In short, the refund mailed to petitioner was based upon a determination (albeit erroneous) by respondent of the tax imposed on petitioner and hence the refund is deemed a rebate for the purposes of section 6211(a). In issuing the notice of deficiency here involved, respondent did not, as petitioner seems to argue, somehow revive or reassess a prior tax assessment but, rather, determined a deficiency in tax pursuant to section 6212(a). See also sec. 6213(a). We have considered petitioner's arguments, which are largely semantic in nature, and find them unpersuasive. Moreover, it is evident that the cases cited by petitioner are factually distinguishable and, further, do not support his argument here that the erroneous refund he received was not a rebate within the meaning of section 6211(a). We must, therefore, sustain respondent on this issue.
Petitioner also contends that the June 1990 closing agreement (Form 906) entered into by the parties precluded respondent from determining a deficiency for the self-employment tax here at issue. Petitioner contends in essence that respondent's October 1990 report of income tax examination changes for the year 1988 is an integral part of the closing agreement and that respondent's determination of a deficiency for 1988 somehow contravenes the closing agreement. Petitioner is mistaken.
Section 7121(a) authorizes respondent to enter into agreements in writing with any person relating to the liability of that person in respect to any internal revenue tax for any taxable period. Such closing agreements are binding on the parties as to the matters agreed upon and may not be annulled, modified, set aside, or disregarded in any suit or proceeding unless there is a showing of fraud, malfeasance, or misrepresentation of a material fact. Sec. 7121(b); Zaentz v. Commissioner [Dec. 44,714], 90 T.C. 753, 760 (1988). A Form 906 closing agreement is used with regard to specific items affecting tax liability in past or future years. Zaentz v. Commissioner, supra at 761. A Form 906 agreement is binding only as to matters agreed upon for the taxable period stated in the agreement. Estate of Magarian v. Commissioner [Dec. 47,436], 97 T.C. 1 (1991). The only issue addressed by the Form 906 closing agreement here involved is the disallowance of trust losses claimed by petitioner in the relevant years. Since the closing agreement does not touch upon the issue of self-employment taxes, respondent is not precluded from asserting a deficiency in regard to those taxes for the 1988 tax year.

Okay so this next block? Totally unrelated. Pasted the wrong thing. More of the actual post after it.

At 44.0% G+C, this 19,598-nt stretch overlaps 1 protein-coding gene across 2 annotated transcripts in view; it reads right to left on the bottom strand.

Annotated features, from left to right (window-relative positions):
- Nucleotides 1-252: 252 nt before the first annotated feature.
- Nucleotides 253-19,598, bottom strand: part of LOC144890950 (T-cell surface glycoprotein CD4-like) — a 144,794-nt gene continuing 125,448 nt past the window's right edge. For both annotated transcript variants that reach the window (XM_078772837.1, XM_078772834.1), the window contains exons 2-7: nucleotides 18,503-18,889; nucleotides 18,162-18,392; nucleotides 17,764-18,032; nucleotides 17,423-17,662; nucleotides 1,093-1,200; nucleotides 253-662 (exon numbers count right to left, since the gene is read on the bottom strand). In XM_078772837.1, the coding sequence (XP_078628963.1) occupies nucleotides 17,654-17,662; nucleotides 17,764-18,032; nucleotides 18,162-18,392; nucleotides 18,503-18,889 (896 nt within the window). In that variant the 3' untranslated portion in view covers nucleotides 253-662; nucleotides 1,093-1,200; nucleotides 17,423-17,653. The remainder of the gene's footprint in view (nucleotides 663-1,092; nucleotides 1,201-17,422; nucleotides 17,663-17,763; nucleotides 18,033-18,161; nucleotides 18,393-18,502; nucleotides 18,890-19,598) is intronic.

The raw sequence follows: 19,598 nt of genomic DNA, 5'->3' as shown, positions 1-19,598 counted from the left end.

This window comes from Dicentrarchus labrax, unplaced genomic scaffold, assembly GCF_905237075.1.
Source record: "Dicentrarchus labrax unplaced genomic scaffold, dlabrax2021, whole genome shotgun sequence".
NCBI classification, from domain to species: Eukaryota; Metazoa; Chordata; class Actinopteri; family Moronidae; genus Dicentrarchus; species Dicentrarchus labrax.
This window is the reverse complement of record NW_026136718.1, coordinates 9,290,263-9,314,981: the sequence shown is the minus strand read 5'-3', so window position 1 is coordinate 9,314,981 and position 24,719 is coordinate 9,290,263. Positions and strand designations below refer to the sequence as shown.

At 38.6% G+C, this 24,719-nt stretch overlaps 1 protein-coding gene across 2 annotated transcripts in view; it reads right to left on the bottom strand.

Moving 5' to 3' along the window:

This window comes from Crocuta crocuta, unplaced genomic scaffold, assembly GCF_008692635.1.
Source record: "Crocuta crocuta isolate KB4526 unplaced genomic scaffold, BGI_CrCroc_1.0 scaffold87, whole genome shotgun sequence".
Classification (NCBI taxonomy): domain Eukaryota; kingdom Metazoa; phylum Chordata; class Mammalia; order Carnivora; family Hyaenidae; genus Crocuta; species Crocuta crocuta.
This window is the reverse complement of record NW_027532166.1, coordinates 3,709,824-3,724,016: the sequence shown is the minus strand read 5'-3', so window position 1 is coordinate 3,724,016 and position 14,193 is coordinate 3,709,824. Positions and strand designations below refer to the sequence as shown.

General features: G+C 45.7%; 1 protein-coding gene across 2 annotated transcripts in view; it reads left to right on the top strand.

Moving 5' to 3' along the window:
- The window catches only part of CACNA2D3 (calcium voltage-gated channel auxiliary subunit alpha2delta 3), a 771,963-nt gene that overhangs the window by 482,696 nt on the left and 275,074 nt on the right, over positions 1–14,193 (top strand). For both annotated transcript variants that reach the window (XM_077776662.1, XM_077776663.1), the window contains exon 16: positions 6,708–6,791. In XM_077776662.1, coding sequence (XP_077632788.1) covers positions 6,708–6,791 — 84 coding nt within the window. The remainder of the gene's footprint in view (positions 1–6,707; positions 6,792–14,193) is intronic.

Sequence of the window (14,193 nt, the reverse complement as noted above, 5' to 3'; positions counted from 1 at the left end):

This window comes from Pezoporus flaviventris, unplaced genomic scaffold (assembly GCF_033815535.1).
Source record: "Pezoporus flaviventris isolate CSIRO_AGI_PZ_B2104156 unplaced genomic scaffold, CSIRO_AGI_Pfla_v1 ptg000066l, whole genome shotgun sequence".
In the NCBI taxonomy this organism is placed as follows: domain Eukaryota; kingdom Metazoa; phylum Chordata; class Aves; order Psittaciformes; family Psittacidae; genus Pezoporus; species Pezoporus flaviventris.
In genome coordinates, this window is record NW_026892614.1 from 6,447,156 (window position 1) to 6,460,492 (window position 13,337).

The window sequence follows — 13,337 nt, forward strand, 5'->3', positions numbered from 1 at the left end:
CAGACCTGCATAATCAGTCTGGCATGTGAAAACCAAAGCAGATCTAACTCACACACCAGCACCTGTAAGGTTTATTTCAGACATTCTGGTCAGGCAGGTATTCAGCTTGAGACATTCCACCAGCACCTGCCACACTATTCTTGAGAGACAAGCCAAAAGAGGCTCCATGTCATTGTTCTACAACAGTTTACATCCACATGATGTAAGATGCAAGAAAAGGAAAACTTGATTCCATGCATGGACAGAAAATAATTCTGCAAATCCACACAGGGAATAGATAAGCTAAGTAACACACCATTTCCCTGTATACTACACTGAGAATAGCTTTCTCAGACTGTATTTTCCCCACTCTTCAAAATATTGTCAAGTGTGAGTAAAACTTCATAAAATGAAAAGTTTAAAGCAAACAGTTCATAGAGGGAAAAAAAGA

Finally, petitioner contends that respondent has subjected him to unnecessary examinations within the meaning of section 7605(b). Section 7605(b) provides in pertinent part as follows:
(b) RESTRICTIONS ON EXAMINATION OF TAXPAYER.≈No taxpayer shall be subjected to unnecessary examination or investigations, and only one inspection of a taxpayer's books of account shall be made for each taxable year unless the taxpayer requests otherwise or unless the Secretary, after investigation, notifies the taxpayer in writing that an additional inspection is necessary.
At trial petitioner conceded that no second inspection of his books of account actually took place. Rather, he argues that respondent has subjected him to unnecessary examinations. We cannot agree. The purpose of section 7605(b) is to prevent the Internal Revenue Service from undertaking repetitive investigations as a method of taxpayer harassment. The statute was not meant to restrict the scope of respondent's legitimate effort to protect the revenue. See Collins v. Commissioner [Dec. 32,483], 61 T.C. 693, 698-699 (1974). Respondent's reconsideration of petitioner's 1988 tax return does not constitute an inspection of his books of account. See Masraff v. Commissioner [Dec. 46,183(M)], T.C. Memo 1989-638. There is no showing that respondent's reexamination of the tax return was arbitrary or unnecessary. The reexamination of petitioner's 1988 tax return, late in 1990, leading to income tax examination changes for 1988 was obviously necessary to give effect to the impact of the Form 906 closing agreement on post-1987 tax years. The subsequent proposed income tax changes, which reflected the self-employment tax deficiency here in dispute, were simply a revision of a previous examination report. Upon consideration of the record, we must conclude that petitioner's contentions invoking the provisions of section 7605(b) are without merit.
On this record, we sustain respondent's determination with respect to petitioner's self-employment tax liability for the taxable year 1988 in the amount of $5,859.
Decision will be entered for respondent.